PC Magazine (04/26/07) Albanesius, Chloe

Claiming that the future of the Internet is at stake, Sen. Byron Dorgan (D-N.D.) recently announced that he intends to renew his push for "net neutrality" legislation in the Senate. Net neutrality is a concept that would provide all Web sites with equal rights to fast download and access speeds, the theory being that larger retailers with faster access would have a distinct advantage over small retailers on the Web. Net neutrality "has moved from an unknown technology issue to one of the dominant telecom and Internet policy debates in D.C.," Dorgan said. The CEOs of some top ISPs have made it clear that they oppose efforts to legislate net neutrality, arguing that ISPs should be allowed to provide quicker download times to companies that are willing to pay for such services. Representatives of MoveOn.org and the Christian Coalition voiced their support for the issue of net neutrality, with the latter group expressing concern that ISPs would effectively be able to "control our content" because the coalition's church services are highly dependent on Internet broadcasts. Ben Scott, policy director for Free Press, predicted that the issue will heat up during the summer and fall, once the transition of power from Republicans to Democrats has been completed.
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Network Warfare
Government Computer News (04/30/07) Vol. 26, No. 9, Jackson, William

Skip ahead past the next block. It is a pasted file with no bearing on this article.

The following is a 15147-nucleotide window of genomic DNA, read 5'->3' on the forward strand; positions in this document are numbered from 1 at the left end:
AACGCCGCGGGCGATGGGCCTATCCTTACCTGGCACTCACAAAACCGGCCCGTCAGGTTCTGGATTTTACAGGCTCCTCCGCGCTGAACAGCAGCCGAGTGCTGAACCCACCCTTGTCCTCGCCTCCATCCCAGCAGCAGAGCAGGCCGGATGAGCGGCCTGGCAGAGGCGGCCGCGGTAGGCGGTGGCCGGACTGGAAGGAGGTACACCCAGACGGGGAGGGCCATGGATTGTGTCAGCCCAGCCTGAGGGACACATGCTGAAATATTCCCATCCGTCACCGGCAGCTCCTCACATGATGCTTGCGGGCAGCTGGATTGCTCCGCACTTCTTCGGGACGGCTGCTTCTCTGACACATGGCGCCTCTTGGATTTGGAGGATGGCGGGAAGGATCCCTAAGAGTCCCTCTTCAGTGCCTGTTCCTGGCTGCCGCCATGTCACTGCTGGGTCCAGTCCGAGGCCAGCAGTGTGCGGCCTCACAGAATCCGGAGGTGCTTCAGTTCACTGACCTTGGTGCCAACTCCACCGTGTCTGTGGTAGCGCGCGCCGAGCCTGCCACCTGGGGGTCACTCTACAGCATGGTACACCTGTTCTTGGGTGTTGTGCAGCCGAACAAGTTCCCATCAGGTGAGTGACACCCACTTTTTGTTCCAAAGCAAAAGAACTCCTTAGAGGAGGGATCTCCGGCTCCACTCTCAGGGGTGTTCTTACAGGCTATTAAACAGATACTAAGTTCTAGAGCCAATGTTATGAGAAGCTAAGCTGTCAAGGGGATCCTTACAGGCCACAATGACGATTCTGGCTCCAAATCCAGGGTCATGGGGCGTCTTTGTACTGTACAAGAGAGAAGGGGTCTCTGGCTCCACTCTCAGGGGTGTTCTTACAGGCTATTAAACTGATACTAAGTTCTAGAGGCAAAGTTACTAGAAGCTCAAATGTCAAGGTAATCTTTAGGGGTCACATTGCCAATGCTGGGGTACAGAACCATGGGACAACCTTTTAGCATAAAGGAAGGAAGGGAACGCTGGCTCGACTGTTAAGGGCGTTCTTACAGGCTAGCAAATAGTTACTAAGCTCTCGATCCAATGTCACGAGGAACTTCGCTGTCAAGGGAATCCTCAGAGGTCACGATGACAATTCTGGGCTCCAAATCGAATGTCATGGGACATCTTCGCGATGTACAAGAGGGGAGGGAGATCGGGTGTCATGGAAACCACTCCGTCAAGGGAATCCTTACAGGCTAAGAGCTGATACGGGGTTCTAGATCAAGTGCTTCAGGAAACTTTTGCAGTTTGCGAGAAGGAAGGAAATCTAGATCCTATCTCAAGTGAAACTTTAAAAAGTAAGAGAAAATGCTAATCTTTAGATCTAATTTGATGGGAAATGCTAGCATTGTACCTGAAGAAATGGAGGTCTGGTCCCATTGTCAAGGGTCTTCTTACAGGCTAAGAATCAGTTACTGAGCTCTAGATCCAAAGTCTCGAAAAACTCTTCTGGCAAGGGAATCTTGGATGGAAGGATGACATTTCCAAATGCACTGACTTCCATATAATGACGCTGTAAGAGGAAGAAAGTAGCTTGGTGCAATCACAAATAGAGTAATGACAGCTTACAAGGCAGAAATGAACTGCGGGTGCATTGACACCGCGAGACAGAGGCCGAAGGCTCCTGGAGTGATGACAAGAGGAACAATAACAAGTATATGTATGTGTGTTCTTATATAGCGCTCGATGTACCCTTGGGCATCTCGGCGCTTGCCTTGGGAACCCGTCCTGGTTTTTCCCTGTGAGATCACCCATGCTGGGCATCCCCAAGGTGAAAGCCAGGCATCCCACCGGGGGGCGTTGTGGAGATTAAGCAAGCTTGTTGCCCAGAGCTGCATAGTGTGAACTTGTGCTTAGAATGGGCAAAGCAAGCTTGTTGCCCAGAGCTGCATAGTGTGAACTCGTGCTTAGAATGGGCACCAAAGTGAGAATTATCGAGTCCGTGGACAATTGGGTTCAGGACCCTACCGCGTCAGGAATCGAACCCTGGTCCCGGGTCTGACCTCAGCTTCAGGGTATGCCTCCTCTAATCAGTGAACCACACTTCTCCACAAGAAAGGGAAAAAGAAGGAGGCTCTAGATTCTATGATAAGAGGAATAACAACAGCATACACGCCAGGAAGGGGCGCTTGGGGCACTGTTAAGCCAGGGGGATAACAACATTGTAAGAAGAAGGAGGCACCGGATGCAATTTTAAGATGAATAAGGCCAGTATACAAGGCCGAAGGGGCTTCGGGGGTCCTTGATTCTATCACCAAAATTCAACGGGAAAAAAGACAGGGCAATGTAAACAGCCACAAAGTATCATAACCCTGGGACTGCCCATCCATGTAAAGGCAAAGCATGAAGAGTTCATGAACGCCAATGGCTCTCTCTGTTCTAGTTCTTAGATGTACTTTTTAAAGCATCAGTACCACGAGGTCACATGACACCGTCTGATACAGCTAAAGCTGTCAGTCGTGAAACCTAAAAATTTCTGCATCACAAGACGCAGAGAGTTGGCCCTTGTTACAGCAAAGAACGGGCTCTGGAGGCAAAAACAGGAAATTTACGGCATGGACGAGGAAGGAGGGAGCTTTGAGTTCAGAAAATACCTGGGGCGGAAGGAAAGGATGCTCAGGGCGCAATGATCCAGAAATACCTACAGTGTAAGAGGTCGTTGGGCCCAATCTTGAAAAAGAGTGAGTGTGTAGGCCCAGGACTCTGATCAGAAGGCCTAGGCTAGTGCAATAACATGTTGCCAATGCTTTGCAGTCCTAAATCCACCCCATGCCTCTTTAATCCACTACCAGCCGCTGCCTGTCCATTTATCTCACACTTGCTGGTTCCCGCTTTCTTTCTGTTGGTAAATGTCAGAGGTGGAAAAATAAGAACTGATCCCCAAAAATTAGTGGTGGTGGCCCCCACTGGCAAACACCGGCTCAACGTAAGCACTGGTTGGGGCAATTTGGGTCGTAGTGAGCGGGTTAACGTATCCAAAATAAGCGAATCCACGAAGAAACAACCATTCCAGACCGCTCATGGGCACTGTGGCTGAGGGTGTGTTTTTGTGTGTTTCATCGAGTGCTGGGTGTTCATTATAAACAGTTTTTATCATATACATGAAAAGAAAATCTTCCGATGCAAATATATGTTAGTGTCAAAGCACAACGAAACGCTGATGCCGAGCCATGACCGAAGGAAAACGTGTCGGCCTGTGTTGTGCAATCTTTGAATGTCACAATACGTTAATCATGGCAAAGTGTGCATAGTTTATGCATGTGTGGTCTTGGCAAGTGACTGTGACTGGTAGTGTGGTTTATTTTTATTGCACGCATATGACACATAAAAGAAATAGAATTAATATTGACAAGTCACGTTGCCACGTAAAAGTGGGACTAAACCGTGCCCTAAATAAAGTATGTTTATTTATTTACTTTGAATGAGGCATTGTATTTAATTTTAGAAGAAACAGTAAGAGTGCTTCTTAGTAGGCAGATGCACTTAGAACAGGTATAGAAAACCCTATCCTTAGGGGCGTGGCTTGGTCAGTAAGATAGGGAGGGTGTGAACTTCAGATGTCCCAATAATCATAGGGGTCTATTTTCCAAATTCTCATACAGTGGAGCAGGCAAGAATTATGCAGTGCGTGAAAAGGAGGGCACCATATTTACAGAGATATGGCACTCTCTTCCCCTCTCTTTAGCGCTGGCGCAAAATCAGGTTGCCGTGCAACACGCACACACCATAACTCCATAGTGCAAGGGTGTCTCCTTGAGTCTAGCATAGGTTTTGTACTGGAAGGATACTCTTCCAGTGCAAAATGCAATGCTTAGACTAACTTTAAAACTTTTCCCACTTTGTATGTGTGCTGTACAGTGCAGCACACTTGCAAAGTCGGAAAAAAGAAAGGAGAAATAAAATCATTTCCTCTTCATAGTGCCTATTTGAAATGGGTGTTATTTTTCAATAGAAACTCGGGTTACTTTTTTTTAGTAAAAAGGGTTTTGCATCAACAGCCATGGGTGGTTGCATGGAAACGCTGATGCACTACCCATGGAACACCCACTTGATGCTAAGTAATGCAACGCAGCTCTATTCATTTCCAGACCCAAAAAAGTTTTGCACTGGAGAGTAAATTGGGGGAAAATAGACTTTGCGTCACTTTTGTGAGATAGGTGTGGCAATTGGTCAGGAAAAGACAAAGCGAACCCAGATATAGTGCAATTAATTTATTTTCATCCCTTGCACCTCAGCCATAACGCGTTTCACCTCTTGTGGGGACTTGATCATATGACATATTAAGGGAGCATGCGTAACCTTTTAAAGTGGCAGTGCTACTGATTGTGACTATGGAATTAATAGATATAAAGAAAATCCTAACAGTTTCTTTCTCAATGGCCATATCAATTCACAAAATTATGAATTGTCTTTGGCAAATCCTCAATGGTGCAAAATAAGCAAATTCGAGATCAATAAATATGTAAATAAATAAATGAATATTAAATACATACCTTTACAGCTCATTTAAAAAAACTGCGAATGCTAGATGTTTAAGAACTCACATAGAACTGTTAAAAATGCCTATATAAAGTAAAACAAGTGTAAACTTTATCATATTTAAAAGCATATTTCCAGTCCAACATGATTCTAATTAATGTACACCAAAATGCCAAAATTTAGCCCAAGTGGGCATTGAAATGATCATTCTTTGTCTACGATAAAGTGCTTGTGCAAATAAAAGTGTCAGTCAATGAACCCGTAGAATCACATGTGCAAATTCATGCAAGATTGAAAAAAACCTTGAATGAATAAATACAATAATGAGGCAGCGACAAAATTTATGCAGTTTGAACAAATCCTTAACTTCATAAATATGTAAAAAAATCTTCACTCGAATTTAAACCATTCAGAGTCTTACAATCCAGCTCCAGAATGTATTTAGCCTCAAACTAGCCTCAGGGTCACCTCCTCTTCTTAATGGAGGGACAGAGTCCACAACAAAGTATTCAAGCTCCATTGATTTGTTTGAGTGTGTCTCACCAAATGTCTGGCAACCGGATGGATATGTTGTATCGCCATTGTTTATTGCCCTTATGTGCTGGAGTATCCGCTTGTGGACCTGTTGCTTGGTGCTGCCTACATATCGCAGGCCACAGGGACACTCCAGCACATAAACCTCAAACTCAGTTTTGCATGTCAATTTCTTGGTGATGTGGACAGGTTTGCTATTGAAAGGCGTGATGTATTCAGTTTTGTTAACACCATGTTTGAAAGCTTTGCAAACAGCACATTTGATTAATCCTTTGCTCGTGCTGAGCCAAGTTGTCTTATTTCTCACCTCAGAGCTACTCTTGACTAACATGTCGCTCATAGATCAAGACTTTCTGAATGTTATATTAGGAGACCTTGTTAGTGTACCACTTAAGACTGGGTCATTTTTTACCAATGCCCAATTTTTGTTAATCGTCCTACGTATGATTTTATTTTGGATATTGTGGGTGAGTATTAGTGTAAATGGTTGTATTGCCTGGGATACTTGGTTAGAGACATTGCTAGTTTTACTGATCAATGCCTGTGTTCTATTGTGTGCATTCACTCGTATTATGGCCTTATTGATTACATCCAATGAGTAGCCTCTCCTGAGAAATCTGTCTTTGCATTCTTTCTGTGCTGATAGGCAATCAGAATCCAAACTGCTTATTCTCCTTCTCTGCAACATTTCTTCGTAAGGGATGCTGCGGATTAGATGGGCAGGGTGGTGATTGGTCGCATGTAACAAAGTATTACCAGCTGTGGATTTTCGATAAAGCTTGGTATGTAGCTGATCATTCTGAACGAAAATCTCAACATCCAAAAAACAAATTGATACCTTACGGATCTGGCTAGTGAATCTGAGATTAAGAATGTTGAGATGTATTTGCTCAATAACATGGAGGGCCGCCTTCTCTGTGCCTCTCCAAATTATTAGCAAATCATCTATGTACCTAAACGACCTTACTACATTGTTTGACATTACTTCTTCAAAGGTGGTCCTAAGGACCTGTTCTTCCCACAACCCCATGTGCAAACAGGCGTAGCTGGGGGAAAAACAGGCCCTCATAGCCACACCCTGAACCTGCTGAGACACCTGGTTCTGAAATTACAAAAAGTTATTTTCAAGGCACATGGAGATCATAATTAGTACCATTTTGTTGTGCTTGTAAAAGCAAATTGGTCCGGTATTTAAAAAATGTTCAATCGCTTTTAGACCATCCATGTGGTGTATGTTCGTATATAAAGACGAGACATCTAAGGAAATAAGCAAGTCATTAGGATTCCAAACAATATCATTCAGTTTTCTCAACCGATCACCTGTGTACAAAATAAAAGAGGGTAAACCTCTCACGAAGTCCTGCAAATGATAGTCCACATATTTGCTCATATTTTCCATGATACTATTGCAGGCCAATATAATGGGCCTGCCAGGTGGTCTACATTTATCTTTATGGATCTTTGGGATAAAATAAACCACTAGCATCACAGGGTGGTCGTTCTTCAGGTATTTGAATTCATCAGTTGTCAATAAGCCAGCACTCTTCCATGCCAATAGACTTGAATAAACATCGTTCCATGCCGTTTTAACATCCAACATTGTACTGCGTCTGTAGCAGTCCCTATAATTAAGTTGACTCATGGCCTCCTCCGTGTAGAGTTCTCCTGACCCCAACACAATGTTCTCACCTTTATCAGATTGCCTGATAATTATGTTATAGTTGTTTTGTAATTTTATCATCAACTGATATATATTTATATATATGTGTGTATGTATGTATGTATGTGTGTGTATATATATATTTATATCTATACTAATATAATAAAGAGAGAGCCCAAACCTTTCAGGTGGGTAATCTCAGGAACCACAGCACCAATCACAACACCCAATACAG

The Cyber Defense Exercise is not only the capstone program for information assurance classes at the nations military academies, but is also a rigorous competition that will test the academies' computer science students against a hand-picked group of National Security Agency security experts called the Red Team. Students from West Point, the Air Force Academy, the Naval Academy, the Coast Guard Academy, and the Merchant Marine Academy all participate in the five-day competition where the Red Team will try to break into and shut down a network built by the students. The network is required to include a Web server providing dynamic content from a back-end database, an email server with public encryption, chat service, file sharing, and a Domain Name System for name resolution. To simulate real-world use and the possibility of users exposing the network to malicious programs, the NSA hid malware in a virtual machine that must be included in the network. The students are allowed to search the machine for malware, but the NSA experts are too good at hiding things, according to Air Force Academy assistant professor of computer science Capt. Sean Butler. The test starts with the Red Team probing the networks, looking for obvious points of entry, and gradually escalates as the hidden malware sends information back to the Red Team and they eventually begin their full assault on the last day. The score is based on how long the academies can keep their network working, and the winner will receive the coveted NSA Information Assurance Director's Trophy and bragging rights for a year, but the exercise is more than a competition. "Are they fully prepared for it? No," said Coast Guard Academy electrical engineering instructor Lt. Joseph Benin. "But they learn that what they are learning in class has value."